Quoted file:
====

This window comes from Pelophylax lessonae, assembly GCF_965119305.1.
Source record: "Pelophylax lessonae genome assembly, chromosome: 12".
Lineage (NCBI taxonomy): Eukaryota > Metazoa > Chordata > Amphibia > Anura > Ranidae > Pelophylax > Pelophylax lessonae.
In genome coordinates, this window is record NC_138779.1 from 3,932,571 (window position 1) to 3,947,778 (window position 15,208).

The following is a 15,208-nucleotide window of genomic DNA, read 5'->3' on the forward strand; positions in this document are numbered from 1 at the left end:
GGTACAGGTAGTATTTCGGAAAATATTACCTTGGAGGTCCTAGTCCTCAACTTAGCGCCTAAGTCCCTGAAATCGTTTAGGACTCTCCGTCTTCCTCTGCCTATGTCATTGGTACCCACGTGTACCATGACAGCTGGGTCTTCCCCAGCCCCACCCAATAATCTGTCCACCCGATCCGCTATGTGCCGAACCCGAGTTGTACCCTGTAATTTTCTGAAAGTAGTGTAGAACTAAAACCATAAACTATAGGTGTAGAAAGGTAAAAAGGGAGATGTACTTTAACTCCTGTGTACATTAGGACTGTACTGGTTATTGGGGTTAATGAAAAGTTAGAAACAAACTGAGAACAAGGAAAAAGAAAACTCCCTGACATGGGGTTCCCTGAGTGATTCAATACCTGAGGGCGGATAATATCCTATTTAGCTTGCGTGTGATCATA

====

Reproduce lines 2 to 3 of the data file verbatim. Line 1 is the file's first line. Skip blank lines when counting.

Source record: "Pelophylax lessonae genome assembly, chromosome: 12".
Lineage (NCBI taxonomy): Eukaryota > Metazoa > Chordata > Amphibia > Anura > Ranidae > Pelophylax > Pelophylax lessonae.